An Israeli product is helping Virginia address one of the world’s most significant environmental challenges.
The world produces approximately two billion tons of waste per year—and plastics are the most problematic, according to the World Bank. When not collected or managed properly, plastics contaminate waterways and ecosystems for years.
Israeli startup UBQ Materials has found a way to combat this problem—reusing and recycling products, turning them into plastic. UBQ developed an innovative process to convert unsorted household waste—such as chicken bones, dirty diapers, hamburger leftovers and yogurt containers—into sustainable, fully recyclable plastic substitutes.
According to Quantis, a leading provider of environmental impact assessments, UBQ Material has qualified as the most climate positive thermoplastic material on the planet.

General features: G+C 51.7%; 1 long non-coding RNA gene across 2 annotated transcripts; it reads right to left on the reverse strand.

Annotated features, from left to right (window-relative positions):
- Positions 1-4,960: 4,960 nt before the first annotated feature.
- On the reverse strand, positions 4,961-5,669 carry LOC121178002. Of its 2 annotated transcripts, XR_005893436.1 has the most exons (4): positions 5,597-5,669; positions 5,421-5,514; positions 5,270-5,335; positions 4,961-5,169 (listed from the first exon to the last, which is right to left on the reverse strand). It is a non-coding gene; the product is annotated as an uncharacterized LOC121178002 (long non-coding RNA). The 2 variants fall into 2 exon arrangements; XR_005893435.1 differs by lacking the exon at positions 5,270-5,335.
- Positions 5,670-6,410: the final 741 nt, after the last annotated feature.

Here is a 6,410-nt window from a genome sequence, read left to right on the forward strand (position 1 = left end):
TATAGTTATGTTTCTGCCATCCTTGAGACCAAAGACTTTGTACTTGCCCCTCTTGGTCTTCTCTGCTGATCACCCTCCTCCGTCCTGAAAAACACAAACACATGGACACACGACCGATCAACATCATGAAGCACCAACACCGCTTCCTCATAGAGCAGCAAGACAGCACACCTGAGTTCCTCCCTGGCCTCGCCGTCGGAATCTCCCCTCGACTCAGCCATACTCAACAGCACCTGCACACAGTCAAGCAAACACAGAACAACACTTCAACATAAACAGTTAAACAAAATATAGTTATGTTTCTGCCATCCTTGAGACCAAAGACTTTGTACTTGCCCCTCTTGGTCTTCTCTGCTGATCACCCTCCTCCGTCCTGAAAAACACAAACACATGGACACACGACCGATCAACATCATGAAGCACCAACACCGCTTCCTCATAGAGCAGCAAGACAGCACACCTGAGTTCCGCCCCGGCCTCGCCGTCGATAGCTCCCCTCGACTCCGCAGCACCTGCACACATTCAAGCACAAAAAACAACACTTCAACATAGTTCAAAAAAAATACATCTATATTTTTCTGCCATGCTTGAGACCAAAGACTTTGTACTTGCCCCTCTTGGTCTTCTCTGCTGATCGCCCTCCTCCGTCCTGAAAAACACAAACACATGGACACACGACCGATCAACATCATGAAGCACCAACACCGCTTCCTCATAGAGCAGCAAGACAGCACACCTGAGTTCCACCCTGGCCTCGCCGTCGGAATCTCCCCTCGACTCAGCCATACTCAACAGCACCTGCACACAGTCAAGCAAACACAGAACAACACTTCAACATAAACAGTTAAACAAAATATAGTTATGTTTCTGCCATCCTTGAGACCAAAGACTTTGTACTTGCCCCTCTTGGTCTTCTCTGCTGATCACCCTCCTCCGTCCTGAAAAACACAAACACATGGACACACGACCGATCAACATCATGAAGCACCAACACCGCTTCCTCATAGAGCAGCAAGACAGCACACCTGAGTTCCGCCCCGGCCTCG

Now, UBQ is helping America become more sustainable. The Central Virginia Waste Management Authority (CVWMA) launched a partnership with UBQ to offer 2,000 recycling bins, shipped from Israel, made with UBQ Material, to residents. Virginia is the first state in the United States to pilot this waste conversion solution.
“We continue to be grateful to Kim Hynes of the CVWMA, and to the Virginia Israel Advisory Board, which helped us to make our first commercial sale of waste bins in the United States,” Yehuda Pearl, cofounder and honorary chairman of UBQ said. “I am sure this partnership will lead to great opportunities for UBQ and our partners, just as I am sure that it will help create a better future and a cleaner world.”
UBQ is looking to open a headquarters and plant in the United States next year, which would bring approximately 250 new jobs to the country.
“The relationship between UBQ and the CVWMA is a perfect example of the type of partnership we hope to create between Israel and Virginia,” said Dov Hoch, executive director of the Virginia Israel Advisory Board. “UBQ is bringing a transformational Israeli technology to the Commonwealth, creating competitive advantages for Virginian companies and supporting job creation across the Commonwealth.”